Ireland makes history as first to fly Australian Aboriginal flag


President Michael D. Higgins has praised the Australian embassy in Dublin for being the first in the world to fly that nation’s aboriginal flag.

ustralia’s Ambassador to Ireland, Gary Gray raised the flag alongside Australia’s Red Ensign during a virtual ceremony outside the embassy on St Stephen’s Green today.

The unique flag, featuring a black upper half, red lower half and golden circle in the middle, will be a permanent feature at the embassy.

Australian minister for indigenous Australians, Ken Wyatt and Connacht rugby player John Porch took part in the ceremony which also featured pre-recorded videos from Australian aboriginal people living here.

President Higgins, meanwhile, congratulated the decision in a Twitter post today. He wrote: “The Embassy will today become the first Australian Embassy in the world to fly the Indigenous Aboriginal flag alongside the national flag, as a tribute to Australia’s first nation people.”

Meanwhile, Mr Gray said: “The acknowledgement of the historic and unique connection which Australian Aboriginal people have to the land and culture of our nation is utterly appropriate.”

“Though the flag has been flown from buildings in Australia and on specific dates elsewhere, the embassy in Dublin is among the first international posts to take the decision whereby the flag will fly with the Australian national flag all year round.”

“As with many countries around the world, some of Australia’s early history can be difficult to reconcile with the modern and open nation we have become today,” he said.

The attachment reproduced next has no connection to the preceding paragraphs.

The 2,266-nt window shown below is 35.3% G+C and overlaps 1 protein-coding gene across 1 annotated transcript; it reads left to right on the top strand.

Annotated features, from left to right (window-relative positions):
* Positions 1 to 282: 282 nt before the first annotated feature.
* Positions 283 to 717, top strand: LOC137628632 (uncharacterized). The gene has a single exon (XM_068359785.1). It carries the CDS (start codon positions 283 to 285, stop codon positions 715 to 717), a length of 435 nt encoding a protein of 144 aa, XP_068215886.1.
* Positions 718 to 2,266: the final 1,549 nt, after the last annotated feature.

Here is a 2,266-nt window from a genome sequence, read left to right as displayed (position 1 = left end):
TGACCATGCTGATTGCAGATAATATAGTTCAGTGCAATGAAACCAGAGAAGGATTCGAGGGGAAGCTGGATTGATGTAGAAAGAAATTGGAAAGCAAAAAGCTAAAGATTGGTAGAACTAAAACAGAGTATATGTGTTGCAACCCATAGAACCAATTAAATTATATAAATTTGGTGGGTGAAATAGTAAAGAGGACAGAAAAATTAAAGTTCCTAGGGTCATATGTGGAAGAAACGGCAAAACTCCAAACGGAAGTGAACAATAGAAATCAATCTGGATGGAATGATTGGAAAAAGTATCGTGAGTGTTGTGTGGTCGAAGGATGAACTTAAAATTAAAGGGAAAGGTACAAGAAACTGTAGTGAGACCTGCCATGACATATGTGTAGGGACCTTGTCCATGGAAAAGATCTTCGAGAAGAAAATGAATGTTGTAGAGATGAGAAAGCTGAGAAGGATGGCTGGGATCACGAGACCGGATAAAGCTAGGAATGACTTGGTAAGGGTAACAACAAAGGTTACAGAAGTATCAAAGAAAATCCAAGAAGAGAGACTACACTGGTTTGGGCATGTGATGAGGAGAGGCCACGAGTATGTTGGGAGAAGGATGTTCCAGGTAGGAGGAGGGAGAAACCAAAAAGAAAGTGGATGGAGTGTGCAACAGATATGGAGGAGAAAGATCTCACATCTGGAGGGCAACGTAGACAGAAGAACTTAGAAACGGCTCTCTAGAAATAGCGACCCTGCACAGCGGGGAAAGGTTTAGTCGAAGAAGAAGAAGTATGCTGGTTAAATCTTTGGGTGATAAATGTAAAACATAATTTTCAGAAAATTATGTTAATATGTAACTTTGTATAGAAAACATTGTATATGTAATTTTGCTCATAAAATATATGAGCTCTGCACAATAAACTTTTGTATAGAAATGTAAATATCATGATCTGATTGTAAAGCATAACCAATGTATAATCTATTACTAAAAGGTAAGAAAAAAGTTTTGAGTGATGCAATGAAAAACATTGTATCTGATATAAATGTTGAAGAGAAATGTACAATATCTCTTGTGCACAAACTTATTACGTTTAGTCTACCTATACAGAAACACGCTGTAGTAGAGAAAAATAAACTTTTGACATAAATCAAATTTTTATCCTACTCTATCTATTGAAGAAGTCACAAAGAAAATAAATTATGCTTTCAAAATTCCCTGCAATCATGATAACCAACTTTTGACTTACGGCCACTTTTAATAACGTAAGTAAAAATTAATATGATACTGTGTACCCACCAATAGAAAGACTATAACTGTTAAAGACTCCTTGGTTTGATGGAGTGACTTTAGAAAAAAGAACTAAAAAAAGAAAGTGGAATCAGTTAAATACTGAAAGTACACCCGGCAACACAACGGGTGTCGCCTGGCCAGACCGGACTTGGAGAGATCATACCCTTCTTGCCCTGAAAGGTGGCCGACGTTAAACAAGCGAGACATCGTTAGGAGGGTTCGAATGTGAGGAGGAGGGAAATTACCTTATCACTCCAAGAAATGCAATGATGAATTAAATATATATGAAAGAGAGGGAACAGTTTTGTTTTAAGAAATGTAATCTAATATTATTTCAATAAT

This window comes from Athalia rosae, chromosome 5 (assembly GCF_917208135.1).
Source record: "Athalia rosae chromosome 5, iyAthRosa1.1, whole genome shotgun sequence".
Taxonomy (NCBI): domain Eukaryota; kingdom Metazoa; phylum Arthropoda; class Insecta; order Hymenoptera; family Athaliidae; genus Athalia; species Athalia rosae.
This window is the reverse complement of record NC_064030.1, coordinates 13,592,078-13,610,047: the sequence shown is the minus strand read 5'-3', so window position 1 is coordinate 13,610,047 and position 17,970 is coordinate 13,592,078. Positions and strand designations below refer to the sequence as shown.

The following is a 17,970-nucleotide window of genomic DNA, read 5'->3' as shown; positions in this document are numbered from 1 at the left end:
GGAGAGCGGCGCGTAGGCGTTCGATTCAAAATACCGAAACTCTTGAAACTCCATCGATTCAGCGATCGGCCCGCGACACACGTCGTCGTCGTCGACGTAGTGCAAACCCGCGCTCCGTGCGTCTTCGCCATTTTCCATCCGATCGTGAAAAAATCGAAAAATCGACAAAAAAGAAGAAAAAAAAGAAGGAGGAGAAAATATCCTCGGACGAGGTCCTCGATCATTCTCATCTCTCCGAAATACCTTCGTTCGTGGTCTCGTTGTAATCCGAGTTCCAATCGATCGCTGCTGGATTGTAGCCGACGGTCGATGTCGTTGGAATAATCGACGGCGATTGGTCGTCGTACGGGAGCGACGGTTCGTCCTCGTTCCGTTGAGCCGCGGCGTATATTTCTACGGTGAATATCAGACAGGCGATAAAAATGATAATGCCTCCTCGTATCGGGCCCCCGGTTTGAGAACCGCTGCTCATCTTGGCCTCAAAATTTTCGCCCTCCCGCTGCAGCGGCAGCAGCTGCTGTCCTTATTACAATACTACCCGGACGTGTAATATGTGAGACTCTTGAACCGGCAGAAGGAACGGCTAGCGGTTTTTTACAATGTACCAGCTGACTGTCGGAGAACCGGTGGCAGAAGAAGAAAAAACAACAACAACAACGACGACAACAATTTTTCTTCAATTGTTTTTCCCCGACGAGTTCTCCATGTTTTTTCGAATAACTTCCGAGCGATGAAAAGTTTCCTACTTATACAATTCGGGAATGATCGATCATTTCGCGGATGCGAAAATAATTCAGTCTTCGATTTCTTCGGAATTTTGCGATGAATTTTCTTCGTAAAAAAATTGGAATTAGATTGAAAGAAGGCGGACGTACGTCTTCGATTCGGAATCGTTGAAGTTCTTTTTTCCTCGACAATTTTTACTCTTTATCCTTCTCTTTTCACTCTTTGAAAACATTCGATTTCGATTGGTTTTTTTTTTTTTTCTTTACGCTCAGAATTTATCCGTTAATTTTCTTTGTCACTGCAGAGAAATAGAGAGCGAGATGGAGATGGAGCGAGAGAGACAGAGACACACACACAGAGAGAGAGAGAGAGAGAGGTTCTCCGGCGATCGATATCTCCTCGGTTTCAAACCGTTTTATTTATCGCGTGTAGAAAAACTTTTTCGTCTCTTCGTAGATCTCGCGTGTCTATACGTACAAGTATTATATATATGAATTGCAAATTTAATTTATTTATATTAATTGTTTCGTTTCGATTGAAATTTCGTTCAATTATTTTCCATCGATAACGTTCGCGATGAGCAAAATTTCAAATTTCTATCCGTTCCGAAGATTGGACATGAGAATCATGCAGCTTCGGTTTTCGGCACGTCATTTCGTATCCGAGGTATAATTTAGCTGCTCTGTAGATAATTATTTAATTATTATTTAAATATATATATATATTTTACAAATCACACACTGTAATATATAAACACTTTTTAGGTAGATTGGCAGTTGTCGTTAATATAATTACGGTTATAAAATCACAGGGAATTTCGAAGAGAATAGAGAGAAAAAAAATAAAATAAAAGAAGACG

“Because of this, it was important to us to that the ceremony was both respectful and culturally sensitive as well as Covid-compliant. Working with the Aboriginal community here, as well as our minister Ken Wyatt, we are extremely proud to be able to recognise an integral part of Australia’s history and do our part in moving those conversations forward in a purposeful and thoughtful manner.”

Speaking on RTE Radio One’s Drivetime programme today, Mr Gray said: “We knew people would like it because it’s a serious statement of where our country is with respect to aboriginal people. “It’s not always been a great history. It’s a tough history, it’s a difficult history and we all have to deal with our history and to speak of it loudly and we need to acknowledge where we have failed.”

But he added: “We also need to be prepared to acknowledge the historic and unique connection which Australian Aboriginal people have to the land and the culture of our nation which is appropriate and why we’re glad to be doing this in Dublin.”

Irish Independent

Source: Irish News